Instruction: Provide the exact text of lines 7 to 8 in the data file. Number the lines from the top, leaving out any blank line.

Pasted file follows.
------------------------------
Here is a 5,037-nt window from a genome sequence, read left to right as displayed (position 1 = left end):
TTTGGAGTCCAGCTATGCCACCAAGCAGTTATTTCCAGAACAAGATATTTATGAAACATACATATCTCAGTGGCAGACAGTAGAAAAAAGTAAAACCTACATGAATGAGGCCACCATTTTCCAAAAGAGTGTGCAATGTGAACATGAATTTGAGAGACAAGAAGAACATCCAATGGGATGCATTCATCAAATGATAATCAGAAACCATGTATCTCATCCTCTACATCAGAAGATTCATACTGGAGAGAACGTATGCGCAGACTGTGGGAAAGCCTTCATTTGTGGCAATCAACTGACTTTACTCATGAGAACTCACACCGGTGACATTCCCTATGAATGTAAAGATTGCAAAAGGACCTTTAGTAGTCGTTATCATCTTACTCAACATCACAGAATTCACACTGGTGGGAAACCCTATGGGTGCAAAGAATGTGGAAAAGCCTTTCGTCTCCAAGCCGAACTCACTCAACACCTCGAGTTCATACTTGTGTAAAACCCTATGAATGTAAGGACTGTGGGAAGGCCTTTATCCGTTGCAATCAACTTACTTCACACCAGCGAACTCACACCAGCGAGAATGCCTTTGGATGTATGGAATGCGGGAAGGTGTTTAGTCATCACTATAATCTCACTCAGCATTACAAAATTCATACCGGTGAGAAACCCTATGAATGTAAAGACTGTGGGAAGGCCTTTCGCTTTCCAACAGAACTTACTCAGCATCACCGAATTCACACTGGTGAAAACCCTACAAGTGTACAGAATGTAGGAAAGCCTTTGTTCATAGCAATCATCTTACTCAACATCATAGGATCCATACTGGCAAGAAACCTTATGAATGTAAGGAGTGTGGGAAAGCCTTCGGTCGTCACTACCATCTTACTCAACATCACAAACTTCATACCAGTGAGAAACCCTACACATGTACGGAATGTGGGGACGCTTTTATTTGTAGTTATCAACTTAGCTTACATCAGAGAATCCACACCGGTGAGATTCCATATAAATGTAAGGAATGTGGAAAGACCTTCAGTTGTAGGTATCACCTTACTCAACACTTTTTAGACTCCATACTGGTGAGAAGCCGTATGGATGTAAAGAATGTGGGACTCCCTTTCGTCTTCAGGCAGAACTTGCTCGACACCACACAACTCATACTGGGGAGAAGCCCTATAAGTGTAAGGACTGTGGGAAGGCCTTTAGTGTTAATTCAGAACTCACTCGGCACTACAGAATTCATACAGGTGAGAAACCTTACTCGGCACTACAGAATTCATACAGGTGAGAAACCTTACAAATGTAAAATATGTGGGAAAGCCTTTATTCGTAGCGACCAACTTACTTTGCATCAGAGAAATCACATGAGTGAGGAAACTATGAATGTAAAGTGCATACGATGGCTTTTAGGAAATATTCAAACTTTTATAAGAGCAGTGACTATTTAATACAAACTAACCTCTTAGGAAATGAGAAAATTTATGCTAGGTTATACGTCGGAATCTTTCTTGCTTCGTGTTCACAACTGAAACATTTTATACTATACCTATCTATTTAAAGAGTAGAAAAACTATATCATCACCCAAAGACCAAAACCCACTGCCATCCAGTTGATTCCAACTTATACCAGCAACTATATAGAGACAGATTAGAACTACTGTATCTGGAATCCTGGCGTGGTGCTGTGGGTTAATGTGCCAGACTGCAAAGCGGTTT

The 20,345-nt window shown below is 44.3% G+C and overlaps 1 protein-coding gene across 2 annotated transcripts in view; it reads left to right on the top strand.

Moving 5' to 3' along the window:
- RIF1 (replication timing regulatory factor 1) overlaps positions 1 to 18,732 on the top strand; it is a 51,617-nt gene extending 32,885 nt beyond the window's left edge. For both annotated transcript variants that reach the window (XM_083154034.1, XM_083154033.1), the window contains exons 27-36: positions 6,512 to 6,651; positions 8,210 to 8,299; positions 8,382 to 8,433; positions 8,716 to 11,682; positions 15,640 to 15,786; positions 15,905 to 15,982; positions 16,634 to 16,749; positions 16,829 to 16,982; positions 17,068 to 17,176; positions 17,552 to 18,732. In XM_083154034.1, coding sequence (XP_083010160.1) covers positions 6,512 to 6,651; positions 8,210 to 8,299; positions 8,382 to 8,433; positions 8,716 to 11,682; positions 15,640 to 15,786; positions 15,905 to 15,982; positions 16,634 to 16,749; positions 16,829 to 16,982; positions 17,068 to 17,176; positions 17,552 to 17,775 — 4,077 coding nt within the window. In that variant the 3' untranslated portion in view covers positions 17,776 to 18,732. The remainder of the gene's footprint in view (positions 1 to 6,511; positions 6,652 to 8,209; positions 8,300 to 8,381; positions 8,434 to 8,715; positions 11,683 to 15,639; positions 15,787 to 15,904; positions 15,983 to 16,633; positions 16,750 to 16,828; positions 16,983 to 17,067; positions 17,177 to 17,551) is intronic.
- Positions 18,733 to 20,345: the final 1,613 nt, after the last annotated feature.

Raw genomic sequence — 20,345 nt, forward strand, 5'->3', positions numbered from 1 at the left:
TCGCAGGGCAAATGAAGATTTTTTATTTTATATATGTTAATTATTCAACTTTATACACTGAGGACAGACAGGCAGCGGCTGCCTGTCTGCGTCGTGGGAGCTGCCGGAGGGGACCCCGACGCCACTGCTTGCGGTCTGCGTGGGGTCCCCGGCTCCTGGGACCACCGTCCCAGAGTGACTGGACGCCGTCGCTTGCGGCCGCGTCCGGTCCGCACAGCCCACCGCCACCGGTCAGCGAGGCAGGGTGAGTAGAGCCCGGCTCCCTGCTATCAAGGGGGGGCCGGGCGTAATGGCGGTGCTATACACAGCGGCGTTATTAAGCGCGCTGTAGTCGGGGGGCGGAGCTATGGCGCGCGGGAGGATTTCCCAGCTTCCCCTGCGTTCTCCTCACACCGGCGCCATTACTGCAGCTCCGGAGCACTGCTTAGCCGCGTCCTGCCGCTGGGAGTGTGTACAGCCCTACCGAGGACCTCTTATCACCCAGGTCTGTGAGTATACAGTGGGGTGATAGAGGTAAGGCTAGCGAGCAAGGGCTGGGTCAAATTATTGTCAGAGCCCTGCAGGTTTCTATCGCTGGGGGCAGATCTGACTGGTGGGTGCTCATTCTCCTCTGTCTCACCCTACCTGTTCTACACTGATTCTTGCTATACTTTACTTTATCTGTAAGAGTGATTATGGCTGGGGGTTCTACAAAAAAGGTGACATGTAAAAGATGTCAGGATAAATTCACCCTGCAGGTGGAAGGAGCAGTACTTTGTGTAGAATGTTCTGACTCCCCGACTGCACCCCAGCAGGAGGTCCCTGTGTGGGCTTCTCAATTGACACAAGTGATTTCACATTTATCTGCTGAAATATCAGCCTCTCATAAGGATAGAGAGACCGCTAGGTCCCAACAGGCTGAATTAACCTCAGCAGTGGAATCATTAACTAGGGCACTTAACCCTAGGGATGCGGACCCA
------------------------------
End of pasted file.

Raw genomic sequence — 20,345 nt, forward strand, 5'->3', positions numbered from 1 at the left:
TCGCAGGGCAAATGAAGATTTTTTATTTTATATATGTTAATTATTCAACTTTATACACTGAGGACAGACAGGCAGCGGCTGCCTGTCTGCGTCGTGGGAGCTGCCGGAGGGGACCCCGACGCCACTGCTTGCGGTCTGCGTGGGGTCCCCGGCTCCTGGGACCACCGTCCCAGAGTGACTGGACGCCGTCGCTTGCGGCCGCGTCCGGTCCGCACAGCCCACCGCCACCGGTCAGCGAGGCAGGGTGAGTAGAGCCCGGCTCCCTGCTATCAAGGGGGGGCCGGGCGTAATGGCGGTGCTATACACAGCGGCGTTATTAAGCGCGCTGTAGTCGGGGGGCGGAGCTATGGCGCGCGGGAGGATTTCCCAGCTTCCCCTGCGTTCTCCTCACACCGGCGCCATTACTGCAGCTCCGGAGCACTGCTTAGCCGCGTCCTGCCGCTGGGAGTGTGTACAGCCCTACCGAGGACCTCTTATCACCCAGGTCTGTGAGTATACAGTGGGGTGATAGAGGTAAGGCTAGCGAGCAAGGGCTGGGTCAAATTATTGTCAGAGCCCTGCAGGTTTCTATCGCTGGGGGCAGATCTGACTGGTGGGTGCTCATTCTCCTCTGTCTCACCCTACCTGTTCTACACTGATTCTTGCTATACTTTACTTTATCTGTAAGAGTGATTATGGCTGGGGGTTCTACAAAAAAGGTGACATGTAAAAGATGTCAGGATAAATTCACCCTGCAGGTGGAAGGAGCAGTACTTTGTGTAGAATGTTCTGACTCCCCGACTGCACCCCAGCAGGAGGTCCCTGTGTGGGCTTCTCAATTGACACAAGTGATTTCACATTTATCTGCTGAAATATCAGCCTCTCATAAGGATAGAGAGACCGCTAGGTCCCAACAGGCTGAATTAACCTCAGCAGTGGAATCATTAACTAGGGCACTTAACCCTAGGGATGCGGACCCA